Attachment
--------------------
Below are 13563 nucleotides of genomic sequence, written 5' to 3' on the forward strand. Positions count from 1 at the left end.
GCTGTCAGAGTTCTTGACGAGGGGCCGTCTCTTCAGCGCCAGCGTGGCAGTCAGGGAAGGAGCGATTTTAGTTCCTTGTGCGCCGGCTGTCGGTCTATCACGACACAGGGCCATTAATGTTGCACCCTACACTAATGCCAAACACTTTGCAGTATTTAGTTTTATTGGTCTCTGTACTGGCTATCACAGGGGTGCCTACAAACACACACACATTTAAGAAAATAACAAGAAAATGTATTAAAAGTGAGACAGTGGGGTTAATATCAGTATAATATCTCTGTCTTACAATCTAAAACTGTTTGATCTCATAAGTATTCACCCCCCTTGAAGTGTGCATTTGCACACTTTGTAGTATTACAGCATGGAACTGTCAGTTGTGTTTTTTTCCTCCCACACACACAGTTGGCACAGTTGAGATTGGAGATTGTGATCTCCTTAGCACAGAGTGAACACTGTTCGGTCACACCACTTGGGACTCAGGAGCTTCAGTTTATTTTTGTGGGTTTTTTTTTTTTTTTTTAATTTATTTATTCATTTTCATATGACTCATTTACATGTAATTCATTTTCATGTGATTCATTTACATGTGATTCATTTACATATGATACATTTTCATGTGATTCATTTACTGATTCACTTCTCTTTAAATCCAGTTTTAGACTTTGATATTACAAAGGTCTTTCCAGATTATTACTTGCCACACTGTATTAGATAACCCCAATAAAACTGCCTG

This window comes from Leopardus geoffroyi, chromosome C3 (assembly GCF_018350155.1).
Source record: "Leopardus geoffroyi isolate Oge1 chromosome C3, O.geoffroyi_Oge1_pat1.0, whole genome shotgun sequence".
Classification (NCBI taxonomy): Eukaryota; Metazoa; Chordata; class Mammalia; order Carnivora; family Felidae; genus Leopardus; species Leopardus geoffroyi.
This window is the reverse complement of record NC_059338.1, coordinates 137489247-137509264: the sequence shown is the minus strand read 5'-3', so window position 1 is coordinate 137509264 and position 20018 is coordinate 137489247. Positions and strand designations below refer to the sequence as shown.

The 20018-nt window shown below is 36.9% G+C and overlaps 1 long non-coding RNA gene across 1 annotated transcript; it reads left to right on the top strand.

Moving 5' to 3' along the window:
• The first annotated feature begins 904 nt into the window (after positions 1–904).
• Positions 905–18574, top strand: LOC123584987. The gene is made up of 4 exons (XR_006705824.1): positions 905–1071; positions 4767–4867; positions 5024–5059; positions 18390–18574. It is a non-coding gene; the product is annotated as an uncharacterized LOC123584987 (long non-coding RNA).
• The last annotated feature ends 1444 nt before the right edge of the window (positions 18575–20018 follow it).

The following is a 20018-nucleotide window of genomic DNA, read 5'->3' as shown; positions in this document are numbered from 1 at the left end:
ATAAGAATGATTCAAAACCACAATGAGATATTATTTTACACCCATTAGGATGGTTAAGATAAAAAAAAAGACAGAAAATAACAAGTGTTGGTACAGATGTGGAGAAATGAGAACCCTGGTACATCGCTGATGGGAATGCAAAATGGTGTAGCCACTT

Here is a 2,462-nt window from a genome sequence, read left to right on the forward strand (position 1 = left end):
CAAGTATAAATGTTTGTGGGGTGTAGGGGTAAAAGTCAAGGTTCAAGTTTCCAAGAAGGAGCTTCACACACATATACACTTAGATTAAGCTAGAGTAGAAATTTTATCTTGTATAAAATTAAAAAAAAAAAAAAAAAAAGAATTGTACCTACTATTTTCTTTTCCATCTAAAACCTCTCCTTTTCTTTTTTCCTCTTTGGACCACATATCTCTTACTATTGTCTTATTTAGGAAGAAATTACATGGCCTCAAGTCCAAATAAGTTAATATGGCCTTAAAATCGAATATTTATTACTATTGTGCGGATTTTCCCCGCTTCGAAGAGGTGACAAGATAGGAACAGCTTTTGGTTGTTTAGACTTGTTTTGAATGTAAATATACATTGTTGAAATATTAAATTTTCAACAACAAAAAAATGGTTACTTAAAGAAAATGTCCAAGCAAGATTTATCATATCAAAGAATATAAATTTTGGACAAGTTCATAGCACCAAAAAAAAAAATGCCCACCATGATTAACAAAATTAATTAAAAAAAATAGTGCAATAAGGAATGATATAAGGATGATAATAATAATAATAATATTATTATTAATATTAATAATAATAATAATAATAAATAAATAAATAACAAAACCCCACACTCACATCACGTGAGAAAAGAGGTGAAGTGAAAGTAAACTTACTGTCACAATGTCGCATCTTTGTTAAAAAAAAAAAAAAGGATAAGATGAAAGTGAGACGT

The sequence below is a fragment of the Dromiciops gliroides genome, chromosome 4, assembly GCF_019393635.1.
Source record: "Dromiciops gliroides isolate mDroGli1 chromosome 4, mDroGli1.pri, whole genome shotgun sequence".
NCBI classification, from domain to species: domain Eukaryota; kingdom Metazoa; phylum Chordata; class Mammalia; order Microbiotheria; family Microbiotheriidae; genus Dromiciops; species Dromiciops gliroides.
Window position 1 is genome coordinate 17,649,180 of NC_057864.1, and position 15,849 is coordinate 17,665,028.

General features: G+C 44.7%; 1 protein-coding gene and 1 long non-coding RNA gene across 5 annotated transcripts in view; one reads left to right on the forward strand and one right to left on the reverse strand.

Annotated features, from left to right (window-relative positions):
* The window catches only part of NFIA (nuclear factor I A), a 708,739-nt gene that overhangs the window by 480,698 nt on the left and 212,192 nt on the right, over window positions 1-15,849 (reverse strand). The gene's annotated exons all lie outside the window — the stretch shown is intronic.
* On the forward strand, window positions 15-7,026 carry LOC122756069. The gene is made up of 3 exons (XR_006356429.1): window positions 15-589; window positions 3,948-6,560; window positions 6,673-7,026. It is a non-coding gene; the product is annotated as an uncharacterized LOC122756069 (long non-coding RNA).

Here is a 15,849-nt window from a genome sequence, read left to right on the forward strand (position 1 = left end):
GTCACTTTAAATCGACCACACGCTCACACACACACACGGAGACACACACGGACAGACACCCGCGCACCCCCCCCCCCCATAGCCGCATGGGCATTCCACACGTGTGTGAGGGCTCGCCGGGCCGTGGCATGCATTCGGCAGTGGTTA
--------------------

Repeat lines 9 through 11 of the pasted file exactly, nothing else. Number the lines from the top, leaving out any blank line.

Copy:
• The first annotated feature begins 904 nt into the window (after positions 1–904).
• Positions 905–18574, top strand: LOC123584987. The gene is made up of 4 exons (XR_006705824.1): positions 905–1071; positions 4767–4867; positions 5024–5059; positions 18390–18574. It is a non-coding gene; the product is annotated as an uncharacterized LOC123584987 (long non-coding RNA).
• The last annotated feature ends 1444 nt before the right edge of the window (positions 18575–20018 follow it).